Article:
What Happens With Retained Earnings When You Sell Your Company?
When you sell your company, you can say goodbye to the company's retained earnings. Depending on whom you sell to, those retained earnings could become the new owner's retained earnings, or they could essentially disappear. Regardless, you don't get to "take them with you." In fact, it's not really possible to take them with you.
The retained earnings entry on your company's balance sheet represents all the profits that the company has reinvested in itself. Companies can really do only two things with their profits (just another word for "earnings"): distribute them to the owners or reinvest them in the business -- purchasing new equipment, for example, or opening a new location. Profits that you and any co-owners don't take for yourselves are retained by the company. Thus, they're "retained" earnings.
In many people's minds, "profit" is synonymous with "extra cash." And indeed, that definition usually applies in personal finance. But businesses don't retain profits just so they can watch cash pile up. They do it so they can use the money for such things as buying inventory and investing in buildings, equipment and other long-lived assets. The retained earnings line is simply an accounting entry that totals up all the profits your company has reinvested over the years. In all likelihood, some of those earnings do currently exist as cash, but others are in the form of company assets, both tangible (buildings, equipment, inventory) and intangible (customer loyalty, your good brand name).
When you sell your company, what happens to retained earnings depends on who you sell it to. If you simply sell the company to a person who will maintain the business as a going concern, then nothing happens. Retained earnings is part of the owner's equity section of the balance sheet. When you owned the company, that section represented your equity in the company. The company has a new owner, and that section now represents that person's equity. Your retained earnings simply become the buyer's retained earnings.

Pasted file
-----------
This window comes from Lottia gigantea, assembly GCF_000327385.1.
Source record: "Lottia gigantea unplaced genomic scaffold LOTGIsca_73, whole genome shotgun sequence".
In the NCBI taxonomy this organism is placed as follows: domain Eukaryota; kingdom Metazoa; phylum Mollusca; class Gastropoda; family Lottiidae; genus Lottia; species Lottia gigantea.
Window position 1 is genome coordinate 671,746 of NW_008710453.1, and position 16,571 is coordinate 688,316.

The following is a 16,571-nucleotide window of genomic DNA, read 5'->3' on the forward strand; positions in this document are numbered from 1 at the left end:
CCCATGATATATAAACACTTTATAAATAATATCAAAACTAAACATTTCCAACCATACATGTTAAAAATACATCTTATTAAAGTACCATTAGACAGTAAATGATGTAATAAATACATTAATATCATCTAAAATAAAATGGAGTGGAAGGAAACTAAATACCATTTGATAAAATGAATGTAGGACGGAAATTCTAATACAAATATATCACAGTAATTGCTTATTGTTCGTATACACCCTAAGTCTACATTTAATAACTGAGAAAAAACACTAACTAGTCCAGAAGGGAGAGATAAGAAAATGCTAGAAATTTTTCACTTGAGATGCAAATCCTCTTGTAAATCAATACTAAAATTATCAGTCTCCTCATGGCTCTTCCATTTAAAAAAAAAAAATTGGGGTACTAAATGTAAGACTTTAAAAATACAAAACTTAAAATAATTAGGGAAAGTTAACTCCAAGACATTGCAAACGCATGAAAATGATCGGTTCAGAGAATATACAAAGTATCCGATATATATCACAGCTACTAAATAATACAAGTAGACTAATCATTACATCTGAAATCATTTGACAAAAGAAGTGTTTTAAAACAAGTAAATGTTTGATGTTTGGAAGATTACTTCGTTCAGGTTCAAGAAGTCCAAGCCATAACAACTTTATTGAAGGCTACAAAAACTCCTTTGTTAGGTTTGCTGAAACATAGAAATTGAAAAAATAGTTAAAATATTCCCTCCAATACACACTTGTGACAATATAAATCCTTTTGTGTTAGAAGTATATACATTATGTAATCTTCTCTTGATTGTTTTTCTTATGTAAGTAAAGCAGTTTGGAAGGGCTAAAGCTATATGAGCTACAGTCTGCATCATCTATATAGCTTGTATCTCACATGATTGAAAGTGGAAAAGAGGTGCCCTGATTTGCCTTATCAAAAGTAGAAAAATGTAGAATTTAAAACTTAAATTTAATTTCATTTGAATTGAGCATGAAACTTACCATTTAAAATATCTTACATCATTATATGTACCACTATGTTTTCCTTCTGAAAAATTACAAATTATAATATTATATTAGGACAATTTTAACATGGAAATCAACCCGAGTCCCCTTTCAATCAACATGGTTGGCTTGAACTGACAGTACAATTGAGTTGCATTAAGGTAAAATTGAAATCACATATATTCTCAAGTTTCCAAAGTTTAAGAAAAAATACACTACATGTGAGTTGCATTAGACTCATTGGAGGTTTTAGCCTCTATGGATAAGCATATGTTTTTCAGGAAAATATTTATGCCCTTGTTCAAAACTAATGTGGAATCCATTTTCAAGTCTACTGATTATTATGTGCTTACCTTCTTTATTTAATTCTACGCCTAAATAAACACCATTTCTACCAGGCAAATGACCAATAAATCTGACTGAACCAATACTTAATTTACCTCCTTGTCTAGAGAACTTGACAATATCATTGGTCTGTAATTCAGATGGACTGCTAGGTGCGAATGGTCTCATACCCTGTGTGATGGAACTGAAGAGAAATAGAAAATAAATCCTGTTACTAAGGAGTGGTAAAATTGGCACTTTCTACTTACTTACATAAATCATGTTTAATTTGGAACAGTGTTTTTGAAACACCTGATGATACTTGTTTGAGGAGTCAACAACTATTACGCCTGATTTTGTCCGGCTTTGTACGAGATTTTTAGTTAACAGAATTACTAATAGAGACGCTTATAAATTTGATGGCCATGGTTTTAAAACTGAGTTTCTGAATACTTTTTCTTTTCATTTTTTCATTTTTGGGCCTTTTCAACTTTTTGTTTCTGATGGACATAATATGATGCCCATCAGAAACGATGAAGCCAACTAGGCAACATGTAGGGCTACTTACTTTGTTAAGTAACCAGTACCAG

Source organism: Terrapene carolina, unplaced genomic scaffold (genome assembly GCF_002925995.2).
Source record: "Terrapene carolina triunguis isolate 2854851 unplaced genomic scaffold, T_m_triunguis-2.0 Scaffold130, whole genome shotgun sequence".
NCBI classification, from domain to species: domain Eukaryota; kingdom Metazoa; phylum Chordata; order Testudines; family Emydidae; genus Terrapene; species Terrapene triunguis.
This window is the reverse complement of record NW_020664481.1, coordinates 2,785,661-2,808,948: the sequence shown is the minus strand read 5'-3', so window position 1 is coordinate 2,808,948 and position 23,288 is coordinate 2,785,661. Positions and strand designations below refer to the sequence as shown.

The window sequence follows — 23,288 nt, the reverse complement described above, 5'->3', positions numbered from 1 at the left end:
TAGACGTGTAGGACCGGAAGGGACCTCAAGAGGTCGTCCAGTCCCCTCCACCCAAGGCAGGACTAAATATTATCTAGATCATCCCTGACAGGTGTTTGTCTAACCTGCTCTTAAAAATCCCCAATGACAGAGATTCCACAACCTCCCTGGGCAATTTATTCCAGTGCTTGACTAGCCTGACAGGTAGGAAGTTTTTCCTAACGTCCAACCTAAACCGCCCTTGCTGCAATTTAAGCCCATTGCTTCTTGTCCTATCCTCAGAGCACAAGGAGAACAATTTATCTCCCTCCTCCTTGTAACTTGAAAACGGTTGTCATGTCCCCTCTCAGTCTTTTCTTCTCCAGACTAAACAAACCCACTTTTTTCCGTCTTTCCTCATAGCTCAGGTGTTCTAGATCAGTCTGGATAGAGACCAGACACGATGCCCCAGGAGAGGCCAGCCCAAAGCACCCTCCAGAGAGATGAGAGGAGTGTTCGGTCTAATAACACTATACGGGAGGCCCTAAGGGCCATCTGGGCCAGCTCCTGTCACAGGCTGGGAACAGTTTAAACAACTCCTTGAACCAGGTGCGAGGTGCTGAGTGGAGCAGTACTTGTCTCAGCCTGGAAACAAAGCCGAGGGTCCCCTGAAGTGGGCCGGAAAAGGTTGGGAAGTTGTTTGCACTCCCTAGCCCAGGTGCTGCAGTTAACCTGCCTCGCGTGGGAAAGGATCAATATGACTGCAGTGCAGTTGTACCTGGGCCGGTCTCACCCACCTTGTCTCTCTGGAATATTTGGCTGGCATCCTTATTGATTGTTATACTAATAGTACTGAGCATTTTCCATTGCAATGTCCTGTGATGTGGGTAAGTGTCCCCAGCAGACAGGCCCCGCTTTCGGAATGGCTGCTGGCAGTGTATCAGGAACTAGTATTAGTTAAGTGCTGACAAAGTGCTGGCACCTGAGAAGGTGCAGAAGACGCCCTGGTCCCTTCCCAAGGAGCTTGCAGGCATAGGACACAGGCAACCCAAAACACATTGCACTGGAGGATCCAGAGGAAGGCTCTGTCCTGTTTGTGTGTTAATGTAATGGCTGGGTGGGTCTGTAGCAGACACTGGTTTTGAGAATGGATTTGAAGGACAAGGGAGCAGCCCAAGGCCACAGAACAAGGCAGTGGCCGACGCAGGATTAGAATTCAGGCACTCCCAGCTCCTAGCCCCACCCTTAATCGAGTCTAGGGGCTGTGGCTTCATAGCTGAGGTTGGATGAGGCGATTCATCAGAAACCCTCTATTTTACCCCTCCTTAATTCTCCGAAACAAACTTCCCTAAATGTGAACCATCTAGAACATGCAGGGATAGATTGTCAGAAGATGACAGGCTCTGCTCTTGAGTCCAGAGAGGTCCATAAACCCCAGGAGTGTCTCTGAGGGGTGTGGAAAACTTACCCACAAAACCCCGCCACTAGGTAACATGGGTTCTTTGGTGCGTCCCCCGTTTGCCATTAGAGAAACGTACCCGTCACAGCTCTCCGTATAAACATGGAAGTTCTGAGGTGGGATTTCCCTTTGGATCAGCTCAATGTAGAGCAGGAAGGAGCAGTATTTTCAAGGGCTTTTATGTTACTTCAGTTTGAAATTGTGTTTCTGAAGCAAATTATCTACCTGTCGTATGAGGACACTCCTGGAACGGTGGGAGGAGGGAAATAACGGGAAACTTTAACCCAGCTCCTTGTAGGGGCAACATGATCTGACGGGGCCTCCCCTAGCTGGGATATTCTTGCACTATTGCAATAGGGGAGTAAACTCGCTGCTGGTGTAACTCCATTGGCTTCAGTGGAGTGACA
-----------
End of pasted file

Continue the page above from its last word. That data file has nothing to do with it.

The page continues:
Things are different when you sell the business to another company that will absorb it entirely or treat it as a subsidiary. Such a buyer will take the items from your balance sheet and add them to its own, a process called consolidation. Your company's assets become assets of the buyer. Your company's liabilities also become the buyer's liabilities. (So if your company owed $10,000 to the bank, now the buyer owes $10,000 to the bank.) Owner's equity, however, disappears with the old owner -- and that includes retained earnings.
Say your company has $100,000 in assets, $60,000 in liabilities and $40,000 worth of owners' equity. (Assets minus liabilities always equals equity.) Now you sell out to another firm for, say, $75,000. First of all, the buyer's assets decrease by $75,000 (what it paid for your company). The buyer then adds your $100,000 in assets and $60,000 in liabilities to its own. Because it paid $35,000 more than the $40,000 equity value, the company reports the extra amount as an intangible asset called goodwill. The buyer's balance sheet shows a net increase of $60,000 in assets ($135,000 minus $75,000) and an increase of $60,000 in liabilities. The new assets minus the new liabilities equals zero. Owners' equity does not transfer to the consolidated balance sheet.